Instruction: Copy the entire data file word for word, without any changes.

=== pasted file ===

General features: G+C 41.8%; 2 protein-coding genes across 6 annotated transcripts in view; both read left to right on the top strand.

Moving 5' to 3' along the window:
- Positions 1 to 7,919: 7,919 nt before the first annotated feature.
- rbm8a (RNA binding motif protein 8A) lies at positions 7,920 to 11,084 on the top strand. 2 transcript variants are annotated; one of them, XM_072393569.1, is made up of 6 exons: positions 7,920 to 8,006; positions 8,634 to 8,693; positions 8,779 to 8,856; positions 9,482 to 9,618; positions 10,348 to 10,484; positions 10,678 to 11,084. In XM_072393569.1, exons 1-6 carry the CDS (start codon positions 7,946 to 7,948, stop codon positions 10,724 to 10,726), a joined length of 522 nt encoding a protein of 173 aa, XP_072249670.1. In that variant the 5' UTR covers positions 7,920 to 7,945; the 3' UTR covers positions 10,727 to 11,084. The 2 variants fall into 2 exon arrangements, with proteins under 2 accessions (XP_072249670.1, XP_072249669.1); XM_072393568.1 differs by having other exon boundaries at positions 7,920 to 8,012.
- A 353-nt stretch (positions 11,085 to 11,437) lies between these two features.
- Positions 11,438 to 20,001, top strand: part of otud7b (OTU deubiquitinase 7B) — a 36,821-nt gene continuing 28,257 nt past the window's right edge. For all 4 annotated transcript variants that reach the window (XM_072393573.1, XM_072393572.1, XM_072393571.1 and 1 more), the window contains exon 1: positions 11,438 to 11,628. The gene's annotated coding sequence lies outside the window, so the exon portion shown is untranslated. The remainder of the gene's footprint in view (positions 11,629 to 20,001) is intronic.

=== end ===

General features: G+C 41.8%; 2 protein-coding genes across 6 annotated transcripts in view; both read left to right on the top strand.

Moving 5' to 3' along the window:
- Positions 1 to 7,919: 7,919 nt before the first annotated feature.
- rbm8a (RNA binding motif protein 8A) lies at positions 7,920 to 11,084 on the top strand. 2 transcript variants are annotated; one of them, XM_072393569.1, is made up of 6 exons: positions 7,920 to 8,006; positions 8,634 to 8,693; positions 8,779 to 8,856; positions 9,482 to 9,618; positions 10,348 to 10,484; positions 10,678 to 11,084. In XM_072393569.1, exons 1-6 carry the CDS (start codon positions 7,946 to 7,948, stop codon positions 10,724 to 10,726), a joined length of 522 nt encoding a protein of 173 aa, XP_072249670.1. In that variant the 5' UTR covers positions 7,920 to 7,945; the 3' UTR covers positions 10,727 to 11,084. The 2 variants fall into 2 exon arrangements, with proteins under 2 accessions (XP_072249670.1, XP_072249669.1); XM_072393568.1 differs by having other exon boundaries at positions 7,920 to 8,012.
- A 353-nt stretch (positions 11,085 to 11,437) lies between these two features.
- Positions 11,438 to 20,001, top strand: part of otud7b (OTU deubiquitinase 7B) — a 36,821-nt gene continuing 28,257 nt past the window's right edge. For all 4 annotated transcript variants that reach the window (XM_072393573.1, XM_072393572.1, XM_072393571.1 and 1 more), the window contains exon 1: positions 11,438 to 11,628. The gene's annotated coding sequence lies outside the window, so the exon portion shown is untranslated. The remainder of the gene's footprint in view (positions 11,629 to 20,001) is intronic.